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Jet Lag ~ [Issue 0699-1]  Wellness Weekly
 Jun 23, 1999 13:23 PDT 

Jet lag affects not only travelers, but shift-workers, people in the
military and others who keep odd hours. Flight crews who are
repeatedly subjected to this kind of stress and yet must turn in
high-level performances are especially affected.

Recent scientific findings about the importance of light to human
functioning and well-being have so far not produced much of practical
use against jet lag. Humans are part of the natural world and, like
trees, flowers, and wildlife, are affected in various important ways
by daylight. A report in Nature stated: "humans are much more
sensitive to light than initially suspected, and are not
qualitatively different from other mammals in their circadian entertainment."

The term "circadian" means "about a day," or for those of us who live
in industrial societies "around the clock" might be more realistic.
"Entertainment" means, roughly, "following." Humans and other
creatures wake, sleep, and work according to internal biological
rhythms-an internal clock regulated by hormones and other factors.
Light is the most important clue, telling our bodies whether we
should be up and doing something-or sound asleep.

Your Natural Clock

Anybody who has ever experienced the disorientation in sleep patterns
that follows a long trip across at least three time zones, knows it's
no fun to mess around with circadian rhythms. For a day or more, your
body functions according to the clock you left behind. Westward
journeys are less stressful than eastward: it's easier for our clock
to set itself back than forward. Thus, adding a couple of hours to
the day may not disrupt sleep patterns, but losing a couple of hours
almost always does. Light seems to be the means for resetting your
confused internal biological clock. Small studies have shown that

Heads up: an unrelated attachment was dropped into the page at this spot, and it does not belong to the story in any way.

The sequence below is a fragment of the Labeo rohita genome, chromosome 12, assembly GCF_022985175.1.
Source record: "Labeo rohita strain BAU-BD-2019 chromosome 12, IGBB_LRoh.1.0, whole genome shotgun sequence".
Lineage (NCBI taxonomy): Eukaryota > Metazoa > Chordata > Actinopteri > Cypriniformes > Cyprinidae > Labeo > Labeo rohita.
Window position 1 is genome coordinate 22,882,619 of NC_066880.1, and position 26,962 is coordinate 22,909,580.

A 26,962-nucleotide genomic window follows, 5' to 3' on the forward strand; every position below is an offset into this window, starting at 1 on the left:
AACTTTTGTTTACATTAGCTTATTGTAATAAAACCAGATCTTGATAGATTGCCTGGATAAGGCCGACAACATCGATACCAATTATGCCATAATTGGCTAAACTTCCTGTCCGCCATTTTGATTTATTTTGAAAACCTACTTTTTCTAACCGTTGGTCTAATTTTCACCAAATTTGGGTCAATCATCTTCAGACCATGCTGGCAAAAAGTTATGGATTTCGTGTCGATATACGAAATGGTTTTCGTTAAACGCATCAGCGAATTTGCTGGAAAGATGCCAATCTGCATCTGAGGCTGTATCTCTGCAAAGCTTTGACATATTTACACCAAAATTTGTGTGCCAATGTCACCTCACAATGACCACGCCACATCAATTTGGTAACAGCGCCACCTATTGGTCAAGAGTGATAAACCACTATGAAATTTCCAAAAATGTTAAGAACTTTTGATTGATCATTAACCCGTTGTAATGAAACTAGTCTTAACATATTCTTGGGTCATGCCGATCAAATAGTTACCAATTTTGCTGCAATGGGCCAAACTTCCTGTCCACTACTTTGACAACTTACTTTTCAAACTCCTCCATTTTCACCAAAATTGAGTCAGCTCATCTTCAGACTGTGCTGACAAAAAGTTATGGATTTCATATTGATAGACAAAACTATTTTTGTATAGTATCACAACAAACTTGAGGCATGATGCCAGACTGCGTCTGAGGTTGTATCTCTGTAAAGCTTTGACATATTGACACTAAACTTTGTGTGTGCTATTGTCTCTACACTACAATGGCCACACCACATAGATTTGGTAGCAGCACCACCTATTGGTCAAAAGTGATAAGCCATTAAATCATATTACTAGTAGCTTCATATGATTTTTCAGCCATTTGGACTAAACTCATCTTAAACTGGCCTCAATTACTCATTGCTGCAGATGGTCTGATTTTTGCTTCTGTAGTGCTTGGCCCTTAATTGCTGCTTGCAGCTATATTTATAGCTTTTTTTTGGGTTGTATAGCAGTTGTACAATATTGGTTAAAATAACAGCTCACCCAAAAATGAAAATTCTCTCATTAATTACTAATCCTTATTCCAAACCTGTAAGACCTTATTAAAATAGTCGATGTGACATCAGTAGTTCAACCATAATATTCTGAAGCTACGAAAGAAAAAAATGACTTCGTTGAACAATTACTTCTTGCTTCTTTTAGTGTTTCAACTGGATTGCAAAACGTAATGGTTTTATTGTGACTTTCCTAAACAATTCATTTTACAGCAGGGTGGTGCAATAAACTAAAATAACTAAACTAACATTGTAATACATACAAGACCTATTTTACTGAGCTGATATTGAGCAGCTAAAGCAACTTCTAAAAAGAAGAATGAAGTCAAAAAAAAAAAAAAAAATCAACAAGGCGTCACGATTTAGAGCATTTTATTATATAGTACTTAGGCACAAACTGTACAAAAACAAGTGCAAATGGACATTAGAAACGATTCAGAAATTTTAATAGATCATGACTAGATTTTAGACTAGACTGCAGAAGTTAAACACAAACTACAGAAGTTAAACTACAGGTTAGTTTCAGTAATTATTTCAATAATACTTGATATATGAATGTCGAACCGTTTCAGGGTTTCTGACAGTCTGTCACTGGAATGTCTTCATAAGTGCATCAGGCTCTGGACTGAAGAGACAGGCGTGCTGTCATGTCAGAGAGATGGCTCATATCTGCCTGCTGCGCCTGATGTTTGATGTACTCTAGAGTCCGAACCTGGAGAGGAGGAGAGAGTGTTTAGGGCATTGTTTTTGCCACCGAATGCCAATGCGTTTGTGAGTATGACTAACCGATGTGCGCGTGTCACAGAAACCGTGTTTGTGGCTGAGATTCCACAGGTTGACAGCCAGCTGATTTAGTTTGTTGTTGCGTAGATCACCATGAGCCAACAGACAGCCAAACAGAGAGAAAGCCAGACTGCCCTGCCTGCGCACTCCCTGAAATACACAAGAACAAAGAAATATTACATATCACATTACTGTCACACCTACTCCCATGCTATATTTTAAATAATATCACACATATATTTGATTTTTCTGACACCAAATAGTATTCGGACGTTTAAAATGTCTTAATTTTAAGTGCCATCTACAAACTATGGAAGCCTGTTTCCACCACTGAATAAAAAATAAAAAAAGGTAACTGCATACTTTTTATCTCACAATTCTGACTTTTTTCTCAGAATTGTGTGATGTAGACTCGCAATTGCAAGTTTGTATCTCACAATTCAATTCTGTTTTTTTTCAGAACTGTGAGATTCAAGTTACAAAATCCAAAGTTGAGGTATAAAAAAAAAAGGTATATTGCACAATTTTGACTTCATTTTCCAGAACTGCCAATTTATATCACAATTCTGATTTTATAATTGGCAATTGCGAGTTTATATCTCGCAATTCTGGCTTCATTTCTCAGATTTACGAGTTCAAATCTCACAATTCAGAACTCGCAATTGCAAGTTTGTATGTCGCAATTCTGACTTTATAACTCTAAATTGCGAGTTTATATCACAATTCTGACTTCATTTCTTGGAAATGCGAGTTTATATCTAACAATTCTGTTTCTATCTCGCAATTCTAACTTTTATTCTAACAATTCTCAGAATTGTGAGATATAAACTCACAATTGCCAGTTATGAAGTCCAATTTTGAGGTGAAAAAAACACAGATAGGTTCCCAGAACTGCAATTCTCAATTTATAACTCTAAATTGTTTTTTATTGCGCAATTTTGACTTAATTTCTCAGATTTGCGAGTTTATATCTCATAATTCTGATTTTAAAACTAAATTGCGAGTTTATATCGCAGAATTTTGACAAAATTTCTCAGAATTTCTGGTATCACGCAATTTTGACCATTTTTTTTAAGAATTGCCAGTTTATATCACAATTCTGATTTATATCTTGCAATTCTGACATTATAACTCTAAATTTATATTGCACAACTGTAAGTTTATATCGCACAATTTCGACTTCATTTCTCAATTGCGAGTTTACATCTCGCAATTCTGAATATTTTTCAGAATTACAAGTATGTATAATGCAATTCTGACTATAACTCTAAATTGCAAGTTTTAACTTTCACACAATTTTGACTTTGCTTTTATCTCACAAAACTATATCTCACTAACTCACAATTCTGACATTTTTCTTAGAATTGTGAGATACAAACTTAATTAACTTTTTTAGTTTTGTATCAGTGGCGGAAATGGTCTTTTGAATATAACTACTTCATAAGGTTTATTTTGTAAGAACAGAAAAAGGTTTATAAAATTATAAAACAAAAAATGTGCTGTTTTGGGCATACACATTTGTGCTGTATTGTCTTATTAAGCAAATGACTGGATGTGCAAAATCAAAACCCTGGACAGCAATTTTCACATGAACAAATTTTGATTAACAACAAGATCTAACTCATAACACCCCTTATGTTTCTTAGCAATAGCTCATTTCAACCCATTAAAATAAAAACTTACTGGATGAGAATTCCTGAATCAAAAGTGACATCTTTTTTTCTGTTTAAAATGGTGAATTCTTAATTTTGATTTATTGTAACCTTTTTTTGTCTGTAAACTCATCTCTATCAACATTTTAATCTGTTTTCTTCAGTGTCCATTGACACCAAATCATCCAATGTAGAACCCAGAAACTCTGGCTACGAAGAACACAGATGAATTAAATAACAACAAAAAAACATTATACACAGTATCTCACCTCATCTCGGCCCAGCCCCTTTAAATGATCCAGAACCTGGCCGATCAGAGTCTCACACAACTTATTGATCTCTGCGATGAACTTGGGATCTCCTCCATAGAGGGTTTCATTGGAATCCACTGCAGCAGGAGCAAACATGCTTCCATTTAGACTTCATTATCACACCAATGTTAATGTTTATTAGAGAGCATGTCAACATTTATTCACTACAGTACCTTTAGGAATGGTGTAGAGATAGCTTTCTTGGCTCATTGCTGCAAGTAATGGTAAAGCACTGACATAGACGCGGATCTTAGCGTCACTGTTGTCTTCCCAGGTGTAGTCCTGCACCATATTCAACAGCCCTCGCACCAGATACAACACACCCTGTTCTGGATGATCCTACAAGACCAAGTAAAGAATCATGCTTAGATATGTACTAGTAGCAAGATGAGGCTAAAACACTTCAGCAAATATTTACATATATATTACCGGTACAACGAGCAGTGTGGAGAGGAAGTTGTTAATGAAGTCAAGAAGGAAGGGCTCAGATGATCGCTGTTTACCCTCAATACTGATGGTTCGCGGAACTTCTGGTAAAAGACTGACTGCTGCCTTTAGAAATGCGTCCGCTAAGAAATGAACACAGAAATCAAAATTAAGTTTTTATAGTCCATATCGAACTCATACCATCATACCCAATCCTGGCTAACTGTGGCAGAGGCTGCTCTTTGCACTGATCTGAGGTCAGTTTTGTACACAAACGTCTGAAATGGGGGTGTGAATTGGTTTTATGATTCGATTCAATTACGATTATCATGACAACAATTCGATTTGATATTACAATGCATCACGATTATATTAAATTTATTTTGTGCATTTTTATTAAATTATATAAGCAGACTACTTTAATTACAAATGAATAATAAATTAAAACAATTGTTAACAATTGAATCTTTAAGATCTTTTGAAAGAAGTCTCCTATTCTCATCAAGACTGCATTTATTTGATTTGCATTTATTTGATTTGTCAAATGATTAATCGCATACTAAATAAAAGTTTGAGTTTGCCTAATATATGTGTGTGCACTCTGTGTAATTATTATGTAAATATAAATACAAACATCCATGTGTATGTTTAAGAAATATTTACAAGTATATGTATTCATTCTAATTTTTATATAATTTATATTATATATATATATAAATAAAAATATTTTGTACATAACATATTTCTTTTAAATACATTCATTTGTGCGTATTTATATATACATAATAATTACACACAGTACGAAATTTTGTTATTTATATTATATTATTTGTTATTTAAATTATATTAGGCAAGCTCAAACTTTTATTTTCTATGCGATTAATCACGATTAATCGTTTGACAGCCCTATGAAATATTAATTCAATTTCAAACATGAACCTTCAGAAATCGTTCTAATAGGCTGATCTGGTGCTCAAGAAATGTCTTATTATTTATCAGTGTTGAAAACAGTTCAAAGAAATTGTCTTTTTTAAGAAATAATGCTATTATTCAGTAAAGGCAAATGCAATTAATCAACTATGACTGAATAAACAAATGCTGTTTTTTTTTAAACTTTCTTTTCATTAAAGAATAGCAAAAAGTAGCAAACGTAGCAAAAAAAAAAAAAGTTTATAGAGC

proper exposure to light can reset circadian rhythms by as much as 12
hours, backward or forward. According to a recent report in the
Journal of Biological Rhythms, some studies of light exposure as a
cure for jet lag have had encouraging results, but others have not.
And the report in Nature found that low light, not necessarily
sunlight, is probably the synchronizer of our biological clocks. We
all know that it usually takes just a few days to get over jet lag,
but think about the factory worker who is changing shifts week after
week, all year long.

These recommendations can help you deal with jet lag:

- When traveling, try not to do anything that's likely to cause sleep
problems. On the plane, avoid or go easy on alcohol and caffeine,
which can disrupt sleep patterns. Drink plenty of fluids to prevent
the unpleasant effects of dehydration. Heavy meals can also interfere
with a good night's sleep, so avoid them, too.

- On night flights, use a sleep mask, wrap-around dark glasses, neck
pillow, blanket, or any device that may help you get a little more
shuteye. Stretch out if you can.

- Try going to bed and getting up an hour earlier each day for three
days before a long eastward trip. For a westward trip, go to bed and
get up an hour later. Not everyone changes sleep time so easily, but
this can help if you can do it.

- When you land in the new time zone, try to adjust as quickly as
possible to new eating and sleeping times, even if it means staying
up when you're tired, or eating breakfast when your body says it's dinnertime.

- Try to expose yourself to daylight after a long trip-avoiding
sunburn risk, or course. This can't hurt and might help.

University of California at Berkeley; Wellness Letter-Vol. 13, No. 5

Good nutrition day in and day out plus plenty of exercise both
contribute to your ability to deal with jet lag. We now know, too,
that the natural bodily hormone, melatonin (contained in SOMNISET see
http://www.aomega.com/ahs/s0200b.htm), helps to maintain your
circadian rhythms for natural sleep patterns.
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